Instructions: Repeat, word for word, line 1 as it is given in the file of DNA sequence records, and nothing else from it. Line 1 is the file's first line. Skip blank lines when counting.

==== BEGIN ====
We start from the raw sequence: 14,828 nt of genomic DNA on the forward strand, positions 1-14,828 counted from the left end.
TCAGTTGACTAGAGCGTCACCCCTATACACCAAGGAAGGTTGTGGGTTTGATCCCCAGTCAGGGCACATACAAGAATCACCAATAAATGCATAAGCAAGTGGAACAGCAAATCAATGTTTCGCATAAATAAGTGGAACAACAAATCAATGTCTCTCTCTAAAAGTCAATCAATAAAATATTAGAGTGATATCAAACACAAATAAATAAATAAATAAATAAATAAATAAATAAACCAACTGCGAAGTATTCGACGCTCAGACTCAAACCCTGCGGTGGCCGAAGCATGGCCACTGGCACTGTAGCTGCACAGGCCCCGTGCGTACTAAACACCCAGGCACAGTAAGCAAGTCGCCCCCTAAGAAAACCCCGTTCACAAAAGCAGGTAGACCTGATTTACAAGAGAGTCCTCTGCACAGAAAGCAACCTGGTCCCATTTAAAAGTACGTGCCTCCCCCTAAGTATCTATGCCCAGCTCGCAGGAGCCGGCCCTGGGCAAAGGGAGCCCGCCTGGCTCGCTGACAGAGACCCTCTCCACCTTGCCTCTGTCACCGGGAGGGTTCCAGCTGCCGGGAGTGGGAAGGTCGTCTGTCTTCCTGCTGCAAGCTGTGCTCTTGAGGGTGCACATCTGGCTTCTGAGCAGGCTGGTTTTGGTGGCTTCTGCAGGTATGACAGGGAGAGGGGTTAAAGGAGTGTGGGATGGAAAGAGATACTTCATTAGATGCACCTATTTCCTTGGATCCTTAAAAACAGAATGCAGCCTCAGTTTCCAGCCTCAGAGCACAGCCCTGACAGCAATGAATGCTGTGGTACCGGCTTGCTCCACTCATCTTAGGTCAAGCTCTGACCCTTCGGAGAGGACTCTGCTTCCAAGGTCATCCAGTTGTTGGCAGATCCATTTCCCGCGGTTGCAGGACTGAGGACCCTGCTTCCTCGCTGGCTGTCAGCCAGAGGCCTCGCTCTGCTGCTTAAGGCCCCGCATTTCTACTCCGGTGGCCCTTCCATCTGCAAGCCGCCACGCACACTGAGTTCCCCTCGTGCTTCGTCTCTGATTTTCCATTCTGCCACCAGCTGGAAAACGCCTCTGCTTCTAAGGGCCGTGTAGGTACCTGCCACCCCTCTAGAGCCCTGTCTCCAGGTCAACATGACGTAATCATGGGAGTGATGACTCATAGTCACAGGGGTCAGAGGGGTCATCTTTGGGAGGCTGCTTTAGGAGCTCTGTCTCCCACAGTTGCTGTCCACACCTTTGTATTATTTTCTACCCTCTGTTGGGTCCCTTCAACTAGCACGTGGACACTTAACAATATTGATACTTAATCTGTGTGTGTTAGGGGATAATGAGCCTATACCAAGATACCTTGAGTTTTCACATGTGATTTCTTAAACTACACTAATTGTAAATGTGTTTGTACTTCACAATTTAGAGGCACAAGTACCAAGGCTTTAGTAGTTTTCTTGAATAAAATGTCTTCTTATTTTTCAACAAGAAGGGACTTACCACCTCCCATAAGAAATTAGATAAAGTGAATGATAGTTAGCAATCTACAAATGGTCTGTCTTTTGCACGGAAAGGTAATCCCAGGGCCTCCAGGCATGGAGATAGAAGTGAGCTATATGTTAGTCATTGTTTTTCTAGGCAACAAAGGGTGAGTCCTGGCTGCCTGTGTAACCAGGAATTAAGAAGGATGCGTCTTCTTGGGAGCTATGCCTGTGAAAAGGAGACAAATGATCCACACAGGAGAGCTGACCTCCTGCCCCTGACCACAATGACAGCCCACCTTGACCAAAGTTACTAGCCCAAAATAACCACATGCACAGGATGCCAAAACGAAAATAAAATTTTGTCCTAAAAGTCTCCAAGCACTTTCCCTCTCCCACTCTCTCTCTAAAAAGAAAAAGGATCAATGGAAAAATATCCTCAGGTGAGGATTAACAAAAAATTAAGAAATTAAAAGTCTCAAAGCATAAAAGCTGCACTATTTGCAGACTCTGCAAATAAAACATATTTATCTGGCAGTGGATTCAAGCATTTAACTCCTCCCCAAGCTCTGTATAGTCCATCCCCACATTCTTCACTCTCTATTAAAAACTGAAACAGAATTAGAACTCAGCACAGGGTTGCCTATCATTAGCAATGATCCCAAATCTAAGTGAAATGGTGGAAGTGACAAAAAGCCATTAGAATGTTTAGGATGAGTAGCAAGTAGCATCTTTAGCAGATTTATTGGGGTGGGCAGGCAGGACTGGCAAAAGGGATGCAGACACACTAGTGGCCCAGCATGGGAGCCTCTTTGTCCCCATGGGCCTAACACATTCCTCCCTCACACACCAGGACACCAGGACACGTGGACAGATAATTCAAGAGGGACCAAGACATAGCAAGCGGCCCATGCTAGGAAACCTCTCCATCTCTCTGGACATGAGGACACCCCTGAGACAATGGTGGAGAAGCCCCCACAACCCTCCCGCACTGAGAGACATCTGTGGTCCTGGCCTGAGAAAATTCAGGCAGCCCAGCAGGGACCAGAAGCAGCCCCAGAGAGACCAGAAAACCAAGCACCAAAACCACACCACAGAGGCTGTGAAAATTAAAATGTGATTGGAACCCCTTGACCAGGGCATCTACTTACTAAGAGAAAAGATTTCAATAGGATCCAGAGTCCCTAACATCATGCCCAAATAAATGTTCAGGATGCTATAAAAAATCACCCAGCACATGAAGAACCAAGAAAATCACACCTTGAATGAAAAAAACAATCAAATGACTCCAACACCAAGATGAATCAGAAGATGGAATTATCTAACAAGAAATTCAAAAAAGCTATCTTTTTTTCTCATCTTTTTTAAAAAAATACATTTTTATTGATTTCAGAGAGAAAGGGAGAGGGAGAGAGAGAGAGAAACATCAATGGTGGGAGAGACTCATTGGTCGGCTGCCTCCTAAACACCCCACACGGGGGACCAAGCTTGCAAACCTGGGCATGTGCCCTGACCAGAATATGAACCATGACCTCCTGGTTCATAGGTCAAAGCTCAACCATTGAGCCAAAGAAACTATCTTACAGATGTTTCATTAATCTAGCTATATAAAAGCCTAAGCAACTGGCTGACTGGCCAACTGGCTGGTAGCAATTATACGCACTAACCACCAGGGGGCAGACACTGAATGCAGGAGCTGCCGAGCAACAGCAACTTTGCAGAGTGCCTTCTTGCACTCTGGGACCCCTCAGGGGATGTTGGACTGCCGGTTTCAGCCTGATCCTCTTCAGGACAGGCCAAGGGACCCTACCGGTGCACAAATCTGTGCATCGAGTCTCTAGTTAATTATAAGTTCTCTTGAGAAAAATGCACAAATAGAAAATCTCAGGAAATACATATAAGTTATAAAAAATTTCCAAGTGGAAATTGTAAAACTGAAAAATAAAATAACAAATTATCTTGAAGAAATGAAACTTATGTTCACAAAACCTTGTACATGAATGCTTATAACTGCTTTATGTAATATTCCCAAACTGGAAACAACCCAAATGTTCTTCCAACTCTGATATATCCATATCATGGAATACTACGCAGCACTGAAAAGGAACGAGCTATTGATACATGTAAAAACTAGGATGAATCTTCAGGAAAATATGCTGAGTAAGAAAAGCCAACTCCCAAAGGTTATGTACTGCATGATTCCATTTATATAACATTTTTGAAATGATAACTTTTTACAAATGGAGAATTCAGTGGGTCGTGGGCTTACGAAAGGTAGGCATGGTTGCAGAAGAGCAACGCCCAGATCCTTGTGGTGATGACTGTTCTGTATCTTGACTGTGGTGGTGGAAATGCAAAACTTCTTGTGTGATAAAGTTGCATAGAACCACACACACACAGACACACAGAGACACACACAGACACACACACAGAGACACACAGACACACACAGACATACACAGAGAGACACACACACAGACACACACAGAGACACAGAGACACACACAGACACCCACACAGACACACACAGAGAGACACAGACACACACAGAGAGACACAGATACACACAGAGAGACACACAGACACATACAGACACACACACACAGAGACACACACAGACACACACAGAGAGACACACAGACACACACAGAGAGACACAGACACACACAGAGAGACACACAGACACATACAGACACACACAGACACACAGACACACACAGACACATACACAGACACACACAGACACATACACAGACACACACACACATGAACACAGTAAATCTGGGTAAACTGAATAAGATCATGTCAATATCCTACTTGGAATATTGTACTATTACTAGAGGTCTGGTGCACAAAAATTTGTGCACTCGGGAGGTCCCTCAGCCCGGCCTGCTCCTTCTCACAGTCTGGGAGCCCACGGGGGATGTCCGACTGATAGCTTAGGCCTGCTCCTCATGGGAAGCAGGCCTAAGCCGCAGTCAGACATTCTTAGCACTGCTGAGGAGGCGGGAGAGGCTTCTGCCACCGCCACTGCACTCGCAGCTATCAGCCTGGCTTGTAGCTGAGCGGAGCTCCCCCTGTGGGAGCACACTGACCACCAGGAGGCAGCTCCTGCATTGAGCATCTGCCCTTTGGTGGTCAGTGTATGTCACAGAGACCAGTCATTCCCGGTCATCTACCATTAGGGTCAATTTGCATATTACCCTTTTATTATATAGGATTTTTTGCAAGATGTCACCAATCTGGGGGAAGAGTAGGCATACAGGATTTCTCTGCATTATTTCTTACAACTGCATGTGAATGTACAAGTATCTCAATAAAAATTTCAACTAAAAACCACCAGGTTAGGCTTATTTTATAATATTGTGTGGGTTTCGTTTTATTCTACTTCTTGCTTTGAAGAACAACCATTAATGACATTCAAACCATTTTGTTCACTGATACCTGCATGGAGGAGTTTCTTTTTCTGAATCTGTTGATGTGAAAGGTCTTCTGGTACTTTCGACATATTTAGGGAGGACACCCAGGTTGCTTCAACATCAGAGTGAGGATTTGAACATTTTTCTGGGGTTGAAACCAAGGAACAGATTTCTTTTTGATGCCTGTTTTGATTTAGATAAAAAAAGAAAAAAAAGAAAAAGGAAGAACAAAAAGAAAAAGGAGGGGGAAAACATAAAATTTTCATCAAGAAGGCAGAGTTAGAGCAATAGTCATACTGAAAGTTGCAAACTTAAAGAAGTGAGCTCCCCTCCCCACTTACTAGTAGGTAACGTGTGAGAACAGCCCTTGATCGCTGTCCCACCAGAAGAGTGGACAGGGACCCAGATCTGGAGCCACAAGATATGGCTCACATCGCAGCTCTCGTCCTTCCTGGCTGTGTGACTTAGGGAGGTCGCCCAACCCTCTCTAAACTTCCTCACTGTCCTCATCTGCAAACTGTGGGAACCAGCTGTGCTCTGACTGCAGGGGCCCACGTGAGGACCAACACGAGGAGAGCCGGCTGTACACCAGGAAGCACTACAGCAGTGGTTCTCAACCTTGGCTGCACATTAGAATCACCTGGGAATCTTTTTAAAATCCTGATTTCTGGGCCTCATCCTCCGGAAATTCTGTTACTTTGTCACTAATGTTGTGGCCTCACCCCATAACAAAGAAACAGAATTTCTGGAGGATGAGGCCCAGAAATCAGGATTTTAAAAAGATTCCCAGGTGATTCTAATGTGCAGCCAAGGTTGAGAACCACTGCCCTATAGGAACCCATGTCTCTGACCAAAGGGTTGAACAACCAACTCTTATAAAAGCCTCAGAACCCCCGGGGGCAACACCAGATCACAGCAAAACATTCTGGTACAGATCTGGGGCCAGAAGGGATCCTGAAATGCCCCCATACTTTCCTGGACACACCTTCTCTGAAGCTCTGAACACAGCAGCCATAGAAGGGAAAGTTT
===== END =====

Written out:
We start from the raw sequence: 14,828 nt of genomic DNA on the forward strand, positions 1-14,828 counted from the left end.